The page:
Senior Member
Just to add to Ellen's comment:

People make fun of me being an 'upgrade fetishist'. OTOH, since I switched from a Linux distro where keeping an old install up to date was choresome (SuSE) to one which makes updating very trivial, and doesn't retire support for old versions (Gentoo), we haven't been hacked at all. And people do try - there are multiple attempts every day.

That said, our websites are currently running on a Mac. Which is also pretty secure. OS/Distro aside, simply being non-x86 may afford some protection as exploit payload binaries are more often written for x86 systems, so the chances are even if they get something like that onto the system it just won't run. However, I'm planning to move the websites to another Mac, when it's free, this one running Gentoo again, precisely because of the updating issue, but also for greater service isolation. Under Tiger, I have to spend more time manually keeping track of updates to PHP5, MySQL, Drupal, Mambo, Wordpress, as they're not maintained as part of the OSX 'distribution'. For instance, I just discovered I'm two minor revisions behind on my MySQL install. (MySQL's ports are not reachable outside localhost though.)

Cautionary tale: Hackers can give you more than irritating downtime (and sometimes not even that). The last time we were hacked, about four or five years ago, they got into an old SuSE 7.x box - I think the version wasn't supported by SuSE any more. Keeping it up to date was a fiddly, manual process and it got neglected.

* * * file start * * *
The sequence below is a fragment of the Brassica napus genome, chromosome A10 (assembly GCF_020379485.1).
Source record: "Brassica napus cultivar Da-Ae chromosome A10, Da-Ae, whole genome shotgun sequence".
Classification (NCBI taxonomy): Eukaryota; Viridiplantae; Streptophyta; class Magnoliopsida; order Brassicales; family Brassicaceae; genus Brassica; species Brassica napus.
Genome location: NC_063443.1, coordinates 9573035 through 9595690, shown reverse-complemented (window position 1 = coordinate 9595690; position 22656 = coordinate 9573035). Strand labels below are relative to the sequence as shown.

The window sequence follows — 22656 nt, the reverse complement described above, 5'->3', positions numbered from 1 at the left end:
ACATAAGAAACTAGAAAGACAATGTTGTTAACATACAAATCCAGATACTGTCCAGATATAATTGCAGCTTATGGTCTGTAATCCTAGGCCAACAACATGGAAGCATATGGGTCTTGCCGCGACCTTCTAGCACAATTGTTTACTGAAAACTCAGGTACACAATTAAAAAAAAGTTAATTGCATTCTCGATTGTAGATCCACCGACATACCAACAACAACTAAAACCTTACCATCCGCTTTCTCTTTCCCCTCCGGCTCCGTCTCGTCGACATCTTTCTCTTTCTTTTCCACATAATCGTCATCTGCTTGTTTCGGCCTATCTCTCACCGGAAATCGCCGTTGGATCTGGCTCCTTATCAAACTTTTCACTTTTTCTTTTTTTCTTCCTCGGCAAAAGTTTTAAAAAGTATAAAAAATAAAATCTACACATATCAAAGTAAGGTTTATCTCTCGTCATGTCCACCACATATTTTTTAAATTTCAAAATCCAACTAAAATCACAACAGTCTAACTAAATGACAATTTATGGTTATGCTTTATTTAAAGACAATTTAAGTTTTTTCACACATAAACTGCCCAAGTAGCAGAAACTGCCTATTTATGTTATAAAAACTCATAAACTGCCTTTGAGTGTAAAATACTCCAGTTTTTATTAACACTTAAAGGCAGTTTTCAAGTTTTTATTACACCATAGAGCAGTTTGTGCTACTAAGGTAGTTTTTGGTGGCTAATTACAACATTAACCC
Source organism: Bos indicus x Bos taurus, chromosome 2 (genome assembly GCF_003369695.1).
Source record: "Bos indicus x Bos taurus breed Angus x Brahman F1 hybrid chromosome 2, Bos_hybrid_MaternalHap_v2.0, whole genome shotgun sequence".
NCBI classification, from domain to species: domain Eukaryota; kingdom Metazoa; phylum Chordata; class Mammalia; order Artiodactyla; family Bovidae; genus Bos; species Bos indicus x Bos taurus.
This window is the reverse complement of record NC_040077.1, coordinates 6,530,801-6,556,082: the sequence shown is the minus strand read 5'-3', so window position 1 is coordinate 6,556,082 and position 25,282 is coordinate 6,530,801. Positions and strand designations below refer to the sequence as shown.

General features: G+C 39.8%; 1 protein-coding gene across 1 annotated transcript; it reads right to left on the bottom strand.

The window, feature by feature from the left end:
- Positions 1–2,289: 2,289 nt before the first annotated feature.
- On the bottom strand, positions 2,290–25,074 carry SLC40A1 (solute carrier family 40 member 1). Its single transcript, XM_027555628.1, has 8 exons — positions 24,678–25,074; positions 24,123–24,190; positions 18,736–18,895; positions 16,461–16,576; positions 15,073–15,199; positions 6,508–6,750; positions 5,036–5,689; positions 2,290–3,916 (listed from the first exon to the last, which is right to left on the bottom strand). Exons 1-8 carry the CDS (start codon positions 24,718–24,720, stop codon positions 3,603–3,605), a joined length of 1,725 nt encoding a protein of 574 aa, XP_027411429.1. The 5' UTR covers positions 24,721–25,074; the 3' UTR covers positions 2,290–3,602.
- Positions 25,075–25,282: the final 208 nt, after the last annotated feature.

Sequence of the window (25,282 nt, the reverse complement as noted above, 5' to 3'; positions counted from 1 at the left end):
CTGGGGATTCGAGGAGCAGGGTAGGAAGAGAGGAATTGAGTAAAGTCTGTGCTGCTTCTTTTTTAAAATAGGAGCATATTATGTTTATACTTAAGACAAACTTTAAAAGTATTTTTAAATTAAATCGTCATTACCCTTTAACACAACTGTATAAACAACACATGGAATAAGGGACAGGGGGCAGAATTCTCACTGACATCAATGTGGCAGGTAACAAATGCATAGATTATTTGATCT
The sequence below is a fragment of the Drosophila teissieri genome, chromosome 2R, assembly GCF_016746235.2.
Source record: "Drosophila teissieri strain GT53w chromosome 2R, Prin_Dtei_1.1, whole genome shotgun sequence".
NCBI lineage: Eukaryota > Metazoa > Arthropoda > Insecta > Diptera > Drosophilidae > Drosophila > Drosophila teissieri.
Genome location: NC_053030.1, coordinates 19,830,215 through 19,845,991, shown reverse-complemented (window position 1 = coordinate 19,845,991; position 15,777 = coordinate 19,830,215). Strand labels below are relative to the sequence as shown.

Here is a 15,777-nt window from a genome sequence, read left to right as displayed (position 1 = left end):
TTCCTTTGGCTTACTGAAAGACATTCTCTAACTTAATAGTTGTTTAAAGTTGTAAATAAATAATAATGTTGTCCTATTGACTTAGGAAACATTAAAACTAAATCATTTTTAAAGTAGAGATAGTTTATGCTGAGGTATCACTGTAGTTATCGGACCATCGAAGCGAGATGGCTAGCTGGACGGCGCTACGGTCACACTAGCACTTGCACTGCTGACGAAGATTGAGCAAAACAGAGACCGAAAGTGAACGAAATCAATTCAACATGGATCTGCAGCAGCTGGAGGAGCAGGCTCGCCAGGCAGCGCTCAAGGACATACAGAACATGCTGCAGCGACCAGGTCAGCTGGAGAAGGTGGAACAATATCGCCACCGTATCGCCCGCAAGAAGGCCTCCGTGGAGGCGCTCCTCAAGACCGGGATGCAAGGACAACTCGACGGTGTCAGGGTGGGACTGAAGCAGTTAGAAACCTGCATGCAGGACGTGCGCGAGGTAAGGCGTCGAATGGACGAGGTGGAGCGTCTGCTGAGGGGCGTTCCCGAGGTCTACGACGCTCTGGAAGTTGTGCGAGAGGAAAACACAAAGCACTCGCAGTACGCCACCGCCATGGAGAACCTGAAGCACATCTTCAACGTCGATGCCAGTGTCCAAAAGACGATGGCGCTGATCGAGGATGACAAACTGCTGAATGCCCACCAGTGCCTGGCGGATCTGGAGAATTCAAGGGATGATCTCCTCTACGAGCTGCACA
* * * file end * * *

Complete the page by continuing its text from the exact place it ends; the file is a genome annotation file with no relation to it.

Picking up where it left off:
The scary part is who "they" were. We noticed and took the machine down within an hour. Some time later we got a call from the computer crimes police dept; they wanted to know what happened, what we did about it, what we found out etc. We co-operated of course.

A while later than *that* we found out... Our machine had been briefly part of a paedo-ring botnet and we'd been very, very lucky to not have been caught up in the subsequent mass dawn-raid operation that took that ring down. How lucky? We avoided it because Jas happened to get friendly with the lead tech guys at our ISP, by talking to them at a Linux show, and because we were the first ADSL users in Bristol (early adopters! there were problems to fix) and when the cops talked to *them*, *they* persuaded the cops enough of our innocence for them to call us instead of doing the other thing.

The cops were still logging our traffic for a year or so afterwards. (No, we weren't supposed to know that.)

That focused our minds somewhat! So what did we learn?


  • Never neglect such stuff again. Just because you're not running Windows, don't be complacent. We allegedly knew our stuff.
  • Have a proper firewall. Don't depend on the individual machines' security.
  • Use distributions that are very active and don't leave you in the lurch, and that make continual updates trivial.
  • ... And update at least once a week.
  • ... And don't be overly proud of long system uptimes. That SuSE box had an uptime over a year. They got in through a kernel vulnerability.
  • ... And be forever loyal to our darling, darling, beautiful ISP. Smile (Unless they get taken over and turn crap, but that would mean those lovely, clueful, friendly techs who saved our asses won't be there, or won't have power there, any more anyway)

[Updated on: Thu, 29 September 2005 08:37]


Rachel